Handbook on the Geographies of Globalization
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Handbook on the Geographies of Globalization

Edited by Robert C. Kloosterman, Virginie Mamadouh and Pieter Terhorst

Processes of globalization have changed the world in many, often fundamental, ways. Increasingly these processes are being debated and contested. This Handbook offers a timely, rich as well as critical panorama of these multifaceted processes with up-to-date chapters by renowned specialists from many countries. It comprises chapters on the historical background of globalization, different geographical perspectives (including world systems analysis and geopolitics), the geographies of flows (of people, goods and services, and capital), and the geographies of places (including global cities, clusters, port cities and the impact of climate change).
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Chapter 10: The geographies of mobility and migration in a globalizing world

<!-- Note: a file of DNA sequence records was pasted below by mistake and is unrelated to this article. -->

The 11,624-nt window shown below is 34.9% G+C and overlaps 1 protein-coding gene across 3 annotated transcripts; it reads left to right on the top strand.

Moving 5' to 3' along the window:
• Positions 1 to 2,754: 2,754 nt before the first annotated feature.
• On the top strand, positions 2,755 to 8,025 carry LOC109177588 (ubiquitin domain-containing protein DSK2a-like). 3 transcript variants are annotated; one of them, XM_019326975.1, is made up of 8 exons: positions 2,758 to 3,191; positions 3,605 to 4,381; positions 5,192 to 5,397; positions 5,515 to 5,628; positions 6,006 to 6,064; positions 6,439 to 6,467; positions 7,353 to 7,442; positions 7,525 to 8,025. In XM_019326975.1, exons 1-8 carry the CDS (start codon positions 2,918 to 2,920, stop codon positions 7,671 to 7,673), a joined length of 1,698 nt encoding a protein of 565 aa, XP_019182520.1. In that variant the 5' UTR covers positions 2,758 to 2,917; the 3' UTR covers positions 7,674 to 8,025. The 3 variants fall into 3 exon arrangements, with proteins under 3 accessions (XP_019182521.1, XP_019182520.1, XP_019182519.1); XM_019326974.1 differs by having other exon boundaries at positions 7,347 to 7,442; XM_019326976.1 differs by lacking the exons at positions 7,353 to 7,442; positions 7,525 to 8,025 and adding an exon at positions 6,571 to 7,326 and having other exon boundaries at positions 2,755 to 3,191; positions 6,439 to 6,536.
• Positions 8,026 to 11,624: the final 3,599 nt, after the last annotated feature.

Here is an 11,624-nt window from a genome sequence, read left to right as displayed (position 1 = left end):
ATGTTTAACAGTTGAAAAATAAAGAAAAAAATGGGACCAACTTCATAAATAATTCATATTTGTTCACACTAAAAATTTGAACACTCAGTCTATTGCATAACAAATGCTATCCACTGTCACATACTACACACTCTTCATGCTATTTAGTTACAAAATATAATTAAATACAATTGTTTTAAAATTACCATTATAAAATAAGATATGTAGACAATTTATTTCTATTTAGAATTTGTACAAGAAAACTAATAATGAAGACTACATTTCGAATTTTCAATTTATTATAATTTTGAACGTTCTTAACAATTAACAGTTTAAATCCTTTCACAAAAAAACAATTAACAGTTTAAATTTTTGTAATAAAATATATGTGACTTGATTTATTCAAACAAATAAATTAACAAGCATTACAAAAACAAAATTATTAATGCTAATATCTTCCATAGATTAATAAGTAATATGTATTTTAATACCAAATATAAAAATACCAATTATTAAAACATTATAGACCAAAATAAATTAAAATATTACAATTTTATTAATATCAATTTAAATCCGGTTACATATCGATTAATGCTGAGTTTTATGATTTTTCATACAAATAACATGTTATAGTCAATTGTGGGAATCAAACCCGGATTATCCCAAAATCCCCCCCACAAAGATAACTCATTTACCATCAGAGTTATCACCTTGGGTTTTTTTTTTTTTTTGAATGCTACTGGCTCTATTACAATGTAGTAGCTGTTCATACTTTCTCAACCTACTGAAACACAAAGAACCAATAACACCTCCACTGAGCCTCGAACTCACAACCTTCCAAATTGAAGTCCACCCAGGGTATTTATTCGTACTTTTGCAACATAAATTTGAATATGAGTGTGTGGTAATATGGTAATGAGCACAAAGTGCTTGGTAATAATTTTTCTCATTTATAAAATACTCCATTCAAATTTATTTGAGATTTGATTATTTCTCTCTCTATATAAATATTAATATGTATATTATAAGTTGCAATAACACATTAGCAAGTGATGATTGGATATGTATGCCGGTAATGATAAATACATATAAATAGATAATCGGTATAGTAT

Anne-Laure Amilhat Szary

Abstract

The chapter discusses the importance of movement in our understanding of globalization and suggests ways to nuance a common assumption: that all kinds of mobilities are steadily expanding as globalization expands. The chapter contextualizes the evolution of the spatio-temporal dimensions of mobility and migration and its organizational dimensions, insisting on the agency of mobile individuals within a complex and multi-scalar policy framework. It shows how it has become very difficult to map contemporary moving patterns, which do not correspond anymore to arrows tracing direct trajectories from one point to another: the example of still-points on the migratory roads towards Europe, notably when migrants get ‘lost in migration’, held still for months or years in facilities where they are detained due to the lack of legal status. While pinpointing the contradictory evolution of mobility and migration, the chapter however insists on the fact that the mobile component of all socio-spatial processes has now been uncovered, forcing us towards mobile epistemologies that consider mobility as the rule rather than an exception within political and social constructs.

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